Journals

Regenerative medicine, stem cells and pulp repair

I N T R O D U C T I O N

The biological basis for regenerative therapies was established long ago by Spallanzani’s observations in the early 1760. He showed that the tail and limb of salamander regenerate after surgical removal. The demonstration was completed by Trembley (1740), reporting that a bisected hydra may give rise to two completely formed individuals [1-2]. It comes out from such experiments that the regeneration of part of the body is possible after surgery and beneficial to regenerate a member.

During early embryonic formation, stem cells are derived from the inner mass of mouse blastocyte. They are qualified to express ameloblast-specific proteins such as ameloblastin, amelogenin and/or odontoblast-related mRNA. This is actually the case for molecules such as DSPP and dentin matrix acid phosphoprotein-1 when they are cultured in suitable conditioned mediums [3].

In adults, mesenchymal stem cells display odontogenic potential and they express odontogenic genes such as Pax9, Msx1, Lhx7, DMP1 and DSPP. Stem cells may be isolated from human exfoliated deciduous teeth (SHED) and/or postnatal human stem cells (DPSCs) [4-5]. SCAP cells are derived from the apical part of the papilla of growing tooth roots [6-8]. STEM cells slide from the central part of the pulp to the lateral sub-odontoblastic boundaries. They move from the root toward the coronal part of the crown [9]. DPSCs, SHEDs, SCAPs differentiate into odontoblasts and adipocytes. Dental follicle (DFSCs), and periodontal ligament-like of permanent tooth (PDLSCs) may also contribute to regenerative medicine [10-13].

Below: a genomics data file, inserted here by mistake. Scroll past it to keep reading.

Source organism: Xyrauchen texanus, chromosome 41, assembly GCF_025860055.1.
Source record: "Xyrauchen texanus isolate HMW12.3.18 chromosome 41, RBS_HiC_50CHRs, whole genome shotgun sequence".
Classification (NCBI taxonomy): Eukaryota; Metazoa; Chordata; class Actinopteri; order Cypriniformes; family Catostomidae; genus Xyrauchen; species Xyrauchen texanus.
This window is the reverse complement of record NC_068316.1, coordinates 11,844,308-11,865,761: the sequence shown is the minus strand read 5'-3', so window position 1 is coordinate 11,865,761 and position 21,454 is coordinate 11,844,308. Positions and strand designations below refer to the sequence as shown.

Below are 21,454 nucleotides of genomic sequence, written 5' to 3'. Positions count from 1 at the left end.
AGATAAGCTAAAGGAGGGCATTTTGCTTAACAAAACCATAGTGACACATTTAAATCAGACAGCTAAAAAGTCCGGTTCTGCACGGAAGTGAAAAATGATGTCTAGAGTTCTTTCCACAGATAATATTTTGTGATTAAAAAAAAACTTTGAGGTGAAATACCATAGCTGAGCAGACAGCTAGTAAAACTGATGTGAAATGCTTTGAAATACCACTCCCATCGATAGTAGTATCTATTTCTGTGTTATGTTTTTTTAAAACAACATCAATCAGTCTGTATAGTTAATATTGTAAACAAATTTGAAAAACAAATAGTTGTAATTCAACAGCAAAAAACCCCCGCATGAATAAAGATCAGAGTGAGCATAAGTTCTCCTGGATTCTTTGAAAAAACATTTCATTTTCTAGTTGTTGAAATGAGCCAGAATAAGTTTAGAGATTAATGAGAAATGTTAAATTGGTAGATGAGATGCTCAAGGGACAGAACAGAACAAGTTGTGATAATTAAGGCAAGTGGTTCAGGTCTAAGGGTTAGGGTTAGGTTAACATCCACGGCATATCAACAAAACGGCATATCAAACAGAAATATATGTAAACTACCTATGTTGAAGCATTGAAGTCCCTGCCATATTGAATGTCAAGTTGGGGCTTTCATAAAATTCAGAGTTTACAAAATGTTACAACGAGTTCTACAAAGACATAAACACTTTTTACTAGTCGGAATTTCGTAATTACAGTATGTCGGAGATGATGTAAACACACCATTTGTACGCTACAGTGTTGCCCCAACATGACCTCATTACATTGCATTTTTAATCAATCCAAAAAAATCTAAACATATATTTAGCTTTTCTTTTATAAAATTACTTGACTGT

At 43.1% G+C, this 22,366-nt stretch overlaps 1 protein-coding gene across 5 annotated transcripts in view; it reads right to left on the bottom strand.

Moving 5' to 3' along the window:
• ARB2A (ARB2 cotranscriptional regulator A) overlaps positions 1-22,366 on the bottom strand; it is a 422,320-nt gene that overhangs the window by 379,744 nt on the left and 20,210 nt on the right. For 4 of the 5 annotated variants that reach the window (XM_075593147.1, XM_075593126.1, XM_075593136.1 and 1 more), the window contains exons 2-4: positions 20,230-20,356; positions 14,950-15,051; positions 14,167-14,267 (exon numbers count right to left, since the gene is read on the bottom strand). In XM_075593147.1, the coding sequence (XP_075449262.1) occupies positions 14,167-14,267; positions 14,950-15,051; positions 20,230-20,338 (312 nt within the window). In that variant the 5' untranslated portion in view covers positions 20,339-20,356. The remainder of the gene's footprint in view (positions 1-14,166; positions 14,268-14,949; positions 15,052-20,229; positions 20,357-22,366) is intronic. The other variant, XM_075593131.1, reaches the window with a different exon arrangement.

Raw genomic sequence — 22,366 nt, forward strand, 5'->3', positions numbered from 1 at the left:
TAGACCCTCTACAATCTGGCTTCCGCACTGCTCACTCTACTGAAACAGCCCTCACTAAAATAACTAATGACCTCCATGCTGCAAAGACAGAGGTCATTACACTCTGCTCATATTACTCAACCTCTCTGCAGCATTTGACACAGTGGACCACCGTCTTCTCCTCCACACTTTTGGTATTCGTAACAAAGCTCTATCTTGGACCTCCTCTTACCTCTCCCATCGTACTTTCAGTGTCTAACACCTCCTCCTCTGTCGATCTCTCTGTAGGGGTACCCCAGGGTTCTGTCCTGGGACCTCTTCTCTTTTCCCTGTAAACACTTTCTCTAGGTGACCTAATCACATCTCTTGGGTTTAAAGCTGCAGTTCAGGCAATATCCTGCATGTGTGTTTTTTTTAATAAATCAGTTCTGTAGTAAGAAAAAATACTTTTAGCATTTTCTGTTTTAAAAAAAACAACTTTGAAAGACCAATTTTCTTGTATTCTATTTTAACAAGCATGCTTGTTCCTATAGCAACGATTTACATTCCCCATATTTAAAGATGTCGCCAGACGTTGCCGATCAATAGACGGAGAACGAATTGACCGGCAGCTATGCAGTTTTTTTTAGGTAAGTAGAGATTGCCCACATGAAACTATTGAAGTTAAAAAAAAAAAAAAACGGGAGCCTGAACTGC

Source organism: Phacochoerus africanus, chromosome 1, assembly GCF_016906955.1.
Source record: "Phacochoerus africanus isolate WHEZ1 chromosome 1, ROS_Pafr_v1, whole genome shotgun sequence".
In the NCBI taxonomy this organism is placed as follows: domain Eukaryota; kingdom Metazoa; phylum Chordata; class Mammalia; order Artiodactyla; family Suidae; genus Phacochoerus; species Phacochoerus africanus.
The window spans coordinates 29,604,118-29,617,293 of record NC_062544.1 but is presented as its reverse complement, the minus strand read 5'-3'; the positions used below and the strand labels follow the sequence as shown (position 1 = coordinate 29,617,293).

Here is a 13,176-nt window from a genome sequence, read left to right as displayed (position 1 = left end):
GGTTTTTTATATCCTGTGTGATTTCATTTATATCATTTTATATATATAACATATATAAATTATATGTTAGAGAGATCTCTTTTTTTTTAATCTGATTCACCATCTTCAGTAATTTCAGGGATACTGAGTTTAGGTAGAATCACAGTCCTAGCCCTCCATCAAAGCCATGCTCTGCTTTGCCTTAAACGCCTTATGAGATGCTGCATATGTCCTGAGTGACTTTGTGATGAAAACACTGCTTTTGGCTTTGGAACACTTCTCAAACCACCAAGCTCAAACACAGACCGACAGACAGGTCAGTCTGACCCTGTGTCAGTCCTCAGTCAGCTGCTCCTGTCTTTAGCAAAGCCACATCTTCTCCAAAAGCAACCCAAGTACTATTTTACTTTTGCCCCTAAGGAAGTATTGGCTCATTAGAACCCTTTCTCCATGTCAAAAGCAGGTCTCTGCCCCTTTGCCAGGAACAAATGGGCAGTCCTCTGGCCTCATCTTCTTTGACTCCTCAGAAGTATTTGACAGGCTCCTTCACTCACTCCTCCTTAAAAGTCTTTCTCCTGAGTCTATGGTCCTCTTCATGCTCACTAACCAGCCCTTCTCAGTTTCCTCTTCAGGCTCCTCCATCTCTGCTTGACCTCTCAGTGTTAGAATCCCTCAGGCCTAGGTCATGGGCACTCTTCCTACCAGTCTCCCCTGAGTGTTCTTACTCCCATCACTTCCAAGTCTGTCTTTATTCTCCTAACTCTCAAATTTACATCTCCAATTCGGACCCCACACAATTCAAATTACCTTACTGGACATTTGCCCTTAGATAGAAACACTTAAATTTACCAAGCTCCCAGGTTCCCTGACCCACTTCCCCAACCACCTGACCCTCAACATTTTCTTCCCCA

The biology of dental stem cells has an important impact in the context of regenerative dentistry [14]. Populations of DPSCs possesses (1) generic mesenchymal stem cells-like properties (MSCs) ; (2) colony forming ability; and (3) were shown to express in vitro osteoblastic, adipogenic, chondrogenic or even neuronal markers. Dental stem cell populations also express different panels of surface markers such as 3G5, STRO-1, CD44, CD106, CD146, CD90 and Sca-1 used to characterize hematopoetic stem cells.

Human embryonic stem cells express positive marker expression [Oct-4, Nanog, Rex-1 (transcription factor), and SSEA- 3 and SSEA-4 (stage specific embryonic antigen), TRA-1-60 and TRA-1-81]. The expression of these markers is maintained in subclones obtained from these cells. They can be induced to undergo uniform differentiation into smooth and skeletal muscles, neurons, cartilage and bone under chemically defined culture conditions. They have been characterized in vitro and in vivo:

In vitro characterization of DPSCs: These cells possess dentinogenic potential, adipogenic and neurogenic differentiation capacities and they express the respective gene markers.
In vivo characterization of DPSCs: Mixed with hydroxyapatite/ tricalcium phosphate, they form dentin-pulp-like complex in immunocompromised mice. Expressing DSPP, a dentin-like structure is deposited on dentin surface.

Following transplantation, DPSCs are clonogenic cells, capable of self-renewal and multilineage differentiation. DPSCs are able to regenerate a dentin-pulp-like complex composed of mineralized matrix, with tubules lined by odontoblasts and an arrangement similar to the dentin-pulp complex found in normal teeth. Pulp cells express bone markers such as bone sialoprotein, alkaline phosphatase, type I collagen and osteocalcin.